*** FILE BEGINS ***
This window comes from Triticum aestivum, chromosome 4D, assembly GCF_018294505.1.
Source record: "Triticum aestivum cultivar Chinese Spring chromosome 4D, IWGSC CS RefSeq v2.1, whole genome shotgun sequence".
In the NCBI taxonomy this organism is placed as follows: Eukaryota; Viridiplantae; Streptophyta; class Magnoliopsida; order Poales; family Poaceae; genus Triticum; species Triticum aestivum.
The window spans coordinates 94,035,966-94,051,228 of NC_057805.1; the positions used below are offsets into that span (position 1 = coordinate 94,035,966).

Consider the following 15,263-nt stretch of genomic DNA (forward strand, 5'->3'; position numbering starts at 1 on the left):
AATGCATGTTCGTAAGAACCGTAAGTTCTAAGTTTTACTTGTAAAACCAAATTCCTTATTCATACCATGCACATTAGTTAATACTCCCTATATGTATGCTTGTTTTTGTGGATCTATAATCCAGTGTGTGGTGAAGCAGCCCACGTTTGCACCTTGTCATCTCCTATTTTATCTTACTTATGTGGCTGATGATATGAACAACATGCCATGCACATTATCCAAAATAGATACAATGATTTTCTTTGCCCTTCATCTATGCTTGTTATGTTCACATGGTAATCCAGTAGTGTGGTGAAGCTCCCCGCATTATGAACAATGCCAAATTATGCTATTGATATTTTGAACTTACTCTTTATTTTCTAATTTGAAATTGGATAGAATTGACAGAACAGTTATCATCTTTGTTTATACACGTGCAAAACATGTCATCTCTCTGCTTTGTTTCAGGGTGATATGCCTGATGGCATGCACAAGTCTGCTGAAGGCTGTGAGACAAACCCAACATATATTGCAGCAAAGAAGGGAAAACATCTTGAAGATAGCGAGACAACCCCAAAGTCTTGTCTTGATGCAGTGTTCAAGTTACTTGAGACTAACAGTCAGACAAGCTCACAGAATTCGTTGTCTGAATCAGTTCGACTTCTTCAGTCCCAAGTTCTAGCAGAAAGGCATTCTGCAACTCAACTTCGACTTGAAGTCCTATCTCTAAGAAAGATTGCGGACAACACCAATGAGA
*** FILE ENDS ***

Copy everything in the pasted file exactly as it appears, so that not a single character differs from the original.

This window comes from Triticum aestivum, chromosome 4D, assembly GCF_018294505.1.
Source record: "Triticum aestivum cultivar Chinese Spring chromosome 4D, IWGSC CS RefSeq v2.1, whole genome shotgun sequence".
In the NCBI taxonomy this organism is placed as follows: Eukaryota; Viridiplantae; Streptophyta; class Magnoliopsida; order Poales; family Poaceae; genus Triticum; species Triticum aestivum.
The window spans coordinates 94,035,966-94,051,228 of NC_057805.1; the positions used below are offsets into that span (position 1 = coordinate 94,035,966).

Consider the following 15,263-nt stretch of genomic DNA (forward strand, 5'->3'; position numbering starts at 1 on the left):
AATGCATGTTCGTAAGAACCGTAAGTTCTAAGTTTTACTTGTAAAACCAAATTCCTTATTCATACCATGCACATTAGTTAATACTCCCTATATGTATGCTTGTTTTTGTGGATCTATAATCCAGTGTGTGGTGAAGCAGCCCACGTTTGCACCTTGTCATCTCCTATTTTATCTTACTTATGTGGCTGATGATATGAACAACATGCCATGCACATTATCCAAAATAGATACAATGATTTTCTTTGCCCTTCATCTATGCTTGTTATGTTCACATGGTAATCCAGTAGTGTGGTGAAGCTCCCCGCATTATGAACAATGCCAAATTATGCTATTGATATTTTGAACTTACTCTTTATTTTCTAATTTGAAATTGGATAGAATTGACAGAACAGTTATCATCTTTGTTTATACACGTGCAAAACATGTCATCTCTCTGCTTTGTTTCAGGGTGATATGCCTGATGGCATGCACAAGTCTGCTGAAGGCTGTGAGACAAACCCAACATATATTGCAGCAAAGAAGGGAAAACATCTTGAAGATAGCGAGACAACCCCAAAGTCTTGTCTTGATGCAGTGTTCAAGTTACTTGAGACTAACAGTCAGACAAGCTCACAGAATTCGTTGTCTGAATCAGTTCGACTTCTTCAGTCCCAAGTTCTAGCAGAAAGGCATTCTGCAACTCAACTTCGACTTGAAGTCCTATCTCTAAGAAAGATTGCGGACAACACCAATGAGA